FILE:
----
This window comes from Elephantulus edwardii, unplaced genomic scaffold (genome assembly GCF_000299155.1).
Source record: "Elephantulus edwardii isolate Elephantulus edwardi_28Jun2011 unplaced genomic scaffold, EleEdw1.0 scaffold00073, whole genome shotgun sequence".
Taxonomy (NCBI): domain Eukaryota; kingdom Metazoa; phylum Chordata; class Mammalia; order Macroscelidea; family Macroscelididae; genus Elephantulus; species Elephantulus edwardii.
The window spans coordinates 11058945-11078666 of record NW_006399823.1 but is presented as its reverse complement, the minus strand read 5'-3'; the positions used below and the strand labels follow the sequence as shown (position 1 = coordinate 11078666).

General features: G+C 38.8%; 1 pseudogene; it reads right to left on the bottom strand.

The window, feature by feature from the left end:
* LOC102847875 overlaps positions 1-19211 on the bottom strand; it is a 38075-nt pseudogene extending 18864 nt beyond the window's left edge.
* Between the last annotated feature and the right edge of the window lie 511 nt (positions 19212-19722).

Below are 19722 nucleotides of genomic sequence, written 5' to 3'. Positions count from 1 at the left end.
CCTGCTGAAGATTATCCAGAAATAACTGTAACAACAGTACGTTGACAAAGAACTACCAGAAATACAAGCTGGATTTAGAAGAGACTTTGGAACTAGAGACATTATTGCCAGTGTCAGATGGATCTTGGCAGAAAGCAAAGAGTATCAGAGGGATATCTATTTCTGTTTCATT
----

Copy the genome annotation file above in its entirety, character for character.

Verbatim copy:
This window comes from Elephantulus edwardii, unplaced genomic scaffold (genome assembly GCF_000299155.1).
Source record: "Elephantulus edwardii isolate Elephantulus edwardi_28Jun2011 unplaced genomic scaffold, EleEdw1.0 scaffold00073, whole genome shotgun sequence".
Taxonomy (NCBI): domain Eukaryota; kingdom Metazoa; phylum Chordata; class Mammalia; order Macroscelidea; family Macroscelididae; genus Elephantulus; species Elephantulus edwardii.
The window spans coordinates 11058945-11078666 of record NW_006399823.1 but is presented as its reverse complement, the minus strand read 5'-3'; the positions used below and the strand labels follow the sequence as shown (position 1 = coordinate 11078666).

General features: G+C 38.8%; 1 pseudogene; it reads right to left on the bottom strand.

The window, feature by feature from the left end:
* LOC102847875 overlaps positions 1-19211 on the bottom strand; it is a 38075-nt pseudogene extending 18864 nt beyond the window's left edge.
* Between the last annotated feature and the right edge of the window lie 511 nt (positions 19212-19722).

Below are 19722 nucleotides of genomic sequence, written 5' to 3'. Positions count from 1 at the left end.
CCTGCTGAAGATTATCCAGAAATAACTGTAACAACAGTACGTTGACAAAGAACTACCAGAAATACAAGCTGGATTTAGAAGAGACTTTGGAACTAGAGACATTATTGCCAGTGTCAGATGGATCTTGGCAGAAAGCAAAGAGTATCAGAGGGATATCTATTTCTGTTTCATT